dietary supplements

More than a third of kids are using dietary supplements. Due to the many preventable, adverse drug reactions they cause – such as arrhythmias and cardiovascular events – researchers set out to quantify pediatric and adolescent intake.
There's nothing magical about a rattlesnake. Just because rattlesnakes are tough and cool doesn't mean that you'll be tough and cool if you eat them. Instead, you might just be a dope.
Alas, the $37 billion dietary supplements industry likely will remain unregulated for the foreseeable future. And with it, the fight against junk science and bogus health claims must soldier on.
There are many reasons not to take dietary supplements, just take a look at some of the stuff we've written in the past.  But to jog your memory, here are five reasons not to start taking dietary supplements, or multivitamins. 
Surely Pfizer wouldn't mind if you took a closer look at what's listed on its label for Centrum Silver Men, which is marketed to men age 50+, right? Copper sulfate: Pesticide. Silicon dioxide. Glass. Titanium dioxide. Paint. But the biggest dirty little secret about multivitamins is that few people actually need dietary supplements.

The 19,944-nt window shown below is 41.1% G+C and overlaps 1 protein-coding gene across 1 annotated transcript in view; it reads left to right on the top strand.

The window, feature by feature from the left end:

GNC is just one of many companies that has profited by selling junk to a scientifically-naive public. But, perhaps they haven't profited enough. The company is in financial trouble. And we are not losing sleep over it.
The health claims made by dietary supplement purveyors do not ring true, according to a "Frontline" exposé recently aired by PBS. Not only are many mislabeled as to content, some are actually dangerous and potentially lethal. Worse yet, the FDA can't get them off store shelves until someone is hurt or killed.
Vitamin D has acquired the reputation of a sort of miracle nutrient, with various studies suggesting it can prevent cancer, strengthen muscle and bones and prevent falls and fractures. But recent studies don't support such ideas thus, no new miracles in sight!
What exactly is missing from your diet that must be supplemented by an anabolic steroid? Not sure? Well, we don't know either. To find out, go ask Orrin Hatch. The longtime Utah Senator co-crafted the law that allows this insanity to occur.
Early this month the FDA sent warning letters to five supplement companies, advising them that picamilon, an ingredient they included in some of their products, does not meet the standard for dietary ingredients.
We've written repeatedly about the problems with dietary supplements which contain ingredients that range from ineffective to dangerous. But now Oregon has noticed, and the state is suing General Nutrition Centers for selling supplements containing ingredients that haven't been approved for sale in the U.S.
Because of the 1994 Dietary Supplement Health and Education Act (DSHEA), dietary supplement purveyors can't claim that their products can prevent, treat or cure disease. So they have to resort to "support" verbiage. But we know what they really mean.